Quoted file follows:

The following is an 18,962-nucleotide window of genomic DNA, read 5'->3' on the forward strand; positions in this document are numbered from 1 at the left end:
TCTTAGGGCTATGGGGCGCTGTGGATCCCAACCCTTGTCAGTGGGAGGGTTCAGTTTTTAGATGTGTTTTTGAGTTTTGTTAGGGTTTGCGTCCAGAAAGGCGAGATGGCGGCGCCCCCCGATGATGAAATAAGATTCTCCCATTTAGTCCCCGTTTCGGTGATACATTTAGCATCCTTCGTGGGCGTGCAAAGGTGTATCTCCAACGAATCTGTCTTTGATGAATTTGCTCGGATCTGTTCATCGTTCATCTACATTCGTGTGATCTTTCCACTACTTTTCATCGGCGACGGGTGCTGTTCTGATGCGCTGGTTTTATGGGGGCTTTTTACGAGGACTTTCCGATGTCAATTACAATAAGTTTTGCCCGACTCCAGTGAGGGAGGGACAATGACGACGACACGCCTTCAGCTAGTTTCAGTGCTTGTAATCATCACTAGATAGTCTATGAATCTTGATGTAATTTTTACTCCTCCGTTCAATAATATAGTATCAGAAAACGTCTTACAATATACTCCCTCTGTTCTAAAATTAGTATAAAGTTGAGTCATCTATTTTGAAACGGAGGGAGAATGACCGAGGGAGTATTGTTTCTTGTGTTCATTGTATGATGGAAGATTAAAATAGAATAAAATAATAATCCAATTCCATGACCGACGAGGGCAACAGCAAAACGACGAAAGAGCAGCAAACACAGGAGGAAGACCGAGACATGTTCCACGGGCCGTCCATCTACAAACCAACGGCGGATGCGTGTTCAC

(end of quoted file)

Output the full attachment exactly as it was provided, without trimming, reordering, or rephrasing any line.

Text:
The following is an 18,962-nucleotide window of genomic DNA, read 5'->3' on the forward strand; positions in this document are numbered from 1 at the left end:
TCTTAGGGCTATGGGGCGCTGTGGATCCCAACCCTTGTCAGTGGGAGGGTTCAGTTTTTAGATGTGTTTTTGAGTTTTGTTAGGGTTTGCGTCCAGAAAGGCGAGATGGCGGCGCCCCCCGATGATGAAATAAGATTCTCCCATTTAGTCCCCGTTTCGGTGATACATTTAGCATCCTTCGTGGGCGTGCAAAGGTGTATCTCCAACGAATCTGTCTTTGATGAATTTGCTCGGATCTGTTCATCGTTCATCTACATTCGTGTGATCTTTCCACTACTTTTCATCGGCGACGGGTGCTGTTCTGATGCGCTGGTTTTATGGGGGCTTTTTACGAGGACTTTCCGATGTCAATTACAATAAGTTTTGCCCGACTCCAGTGAGGGAGGGACAATGACGACGACACGCCTTCAGCTAGTTTCAGTGCTTGTAATCATCACTAGATAGTCTATGAATCTTGATGTAATTTTTACTCCTCCGTTCAATAATATAGTATCAGAAAACGTCTTACAATATACTCCCTCTGTTCTAAAATTAGTATAAAGTTGAGTCATCTATTTTGAAACGGAGGGAGAATGACCGAGGGAGTATTGTTTCTTGTGTTCATTGTATGATGGAAGATTAAAATAGAATAAAATAATAATCCAATTCCATGACCGACGAGGGCAACAGCAAAACGACGAAAGAGCAGCAAACACAGGAGGAAGACCGAGACATGTTCCACGGGCCGTCCATCTACAAACCAACGGCGGATGCGTGTTCAC